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Physics - Second Law Of Thermodynamics

boltzmann entropy system paper

The development of the second law of thermodynamics was intimately tied to the kinetic theory of gases, and carried with it the rebirth of atomism and the founding of statistical mechanics. Despite the fact that Sadi Carnot believed that caloric was not lost when it traveled from the hot body to the cool body of an engine, he recognized that the work delivered depended on the temperature difference between the two bodies and that this difference constantly decreased. This observation was clarified by the German physicist Rudolf Clausius. In 1851, a few years after the acceptance of the first law of thermodynamics, Clausius recognized the need for a second law, to account for the fact that energy was often irrecoverably lost by a system. In a paper published in 1865, Clausius analyzed thermodynamic cycles with a quantity that he dubbed the "entropy" and found that it usually went up or at best (for a reversible process) was zero.

The Austrian Ludwig Boltzmann read Clausius's paper and set about developing a mechanical interpretation of the second law. In a first attempt, published in 1866, he used Hamilton's principle to analyze the development of a thermodynamic system made up of discrete particles. After Joseph Stefan (1835–1893) alerted Boltzmann to James Clerk Maxwell's probabilistic approach, Boltzmann made refinements to Maxwell's ideas and incorporated them into his mechanical interpretation. In 1872, he published a paper that made use of a transport equation (now called the "Boltzmann equation") to describe the evolution of a probability distribution of particles. As the atoms of a gas collided and eventually reached an equilibrium velocity distribution, the entropy was maximized.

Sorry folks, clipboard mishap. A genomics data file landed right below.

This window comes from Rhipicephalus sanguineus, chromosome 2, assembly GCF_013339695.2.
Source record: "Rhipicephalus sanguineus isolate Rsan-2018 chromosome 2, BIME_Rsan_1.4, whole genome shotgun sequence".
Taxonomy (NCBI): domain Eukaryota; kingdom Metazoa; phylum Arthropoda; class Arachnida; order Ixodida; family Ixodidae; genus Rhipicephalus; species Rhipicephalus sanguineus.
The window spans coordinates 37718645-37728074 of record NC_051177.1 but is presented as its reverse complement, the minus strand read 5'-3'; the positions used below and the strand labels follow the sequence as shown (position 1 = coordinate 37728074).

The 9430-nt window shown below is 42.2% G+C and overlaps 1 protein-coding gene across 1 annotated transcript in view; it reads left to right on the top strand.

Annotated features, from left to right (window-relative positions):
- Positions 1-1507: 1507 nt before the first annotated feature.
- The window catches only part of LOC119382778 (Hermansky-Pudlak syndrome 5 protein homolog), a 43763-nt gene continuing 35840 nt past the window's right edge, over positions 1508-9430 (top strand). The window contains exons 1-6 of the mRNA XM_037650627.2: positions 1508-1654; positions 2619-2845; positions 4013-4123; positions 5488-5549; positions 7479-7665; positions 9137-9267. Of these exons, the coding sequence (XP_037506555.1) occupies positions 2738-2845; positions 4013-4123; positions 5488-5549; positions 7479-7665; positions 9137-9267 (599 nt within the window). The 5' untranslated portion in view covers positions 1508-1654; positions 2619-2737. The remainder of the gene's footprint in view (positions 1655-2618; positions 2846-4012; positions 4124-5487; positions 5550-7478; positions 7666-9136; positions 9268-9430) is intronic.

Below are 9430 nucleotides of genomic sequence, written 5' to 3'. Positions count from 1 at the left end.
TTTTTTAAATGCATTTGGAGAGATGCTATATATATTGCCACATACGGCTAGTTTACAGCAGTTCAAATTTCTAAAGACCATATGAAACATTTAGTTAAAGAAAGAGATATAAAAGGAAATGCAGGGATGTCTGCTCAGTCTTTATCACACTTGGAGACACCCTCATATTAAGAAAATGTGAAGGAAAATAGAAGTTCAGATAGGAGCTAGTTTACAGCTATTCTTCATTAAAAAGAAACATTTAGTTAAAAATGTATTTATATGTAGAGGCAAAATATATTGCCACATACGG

Boltzmann's ideas were met with a number of objections. One objection argued that because Newton's laws were reversible, thermodynamic processes described by the motion of atoms could be reversed in time to yield processes that deterministically went to states of lower entropy, thus contradicting the second law. Boltzmann's response highlighted the statistical nature of his interpretation, arguing that, given particular initial conditions, any thermodynamic system has a vastly greater number of final states available to it with relatively high entropy. An increase of entropy means that the system has become randomized as the available energy is spread around to its constituent atoms. In 1877 Boltzmann published a paper that incorporated this idea and defined the entropy as a log of a quantity measuring the number of states available to a system. In doing his calculations, Boltzmann used the device of counting energy in discrete increments, which he took to zero at the end of his calculation. This method, a harbinger of the quantization of energy, influenced Planck and Einstein, over twenty years later.

Boltzmann had less success answering a second set of objections regarding atomism. The British physicist William Thomson (1824–1907) and Scottish physicist Peter Tait (1831–1901) rejected atomism as a result of their adherence to the dynamical theory of matter, which rejected the existence of a void. Similarly, Ernst Mach put forward empiricist counterarguments, which rejected Boltzmann's adherence to entities that could not be confirmed by direct observation.

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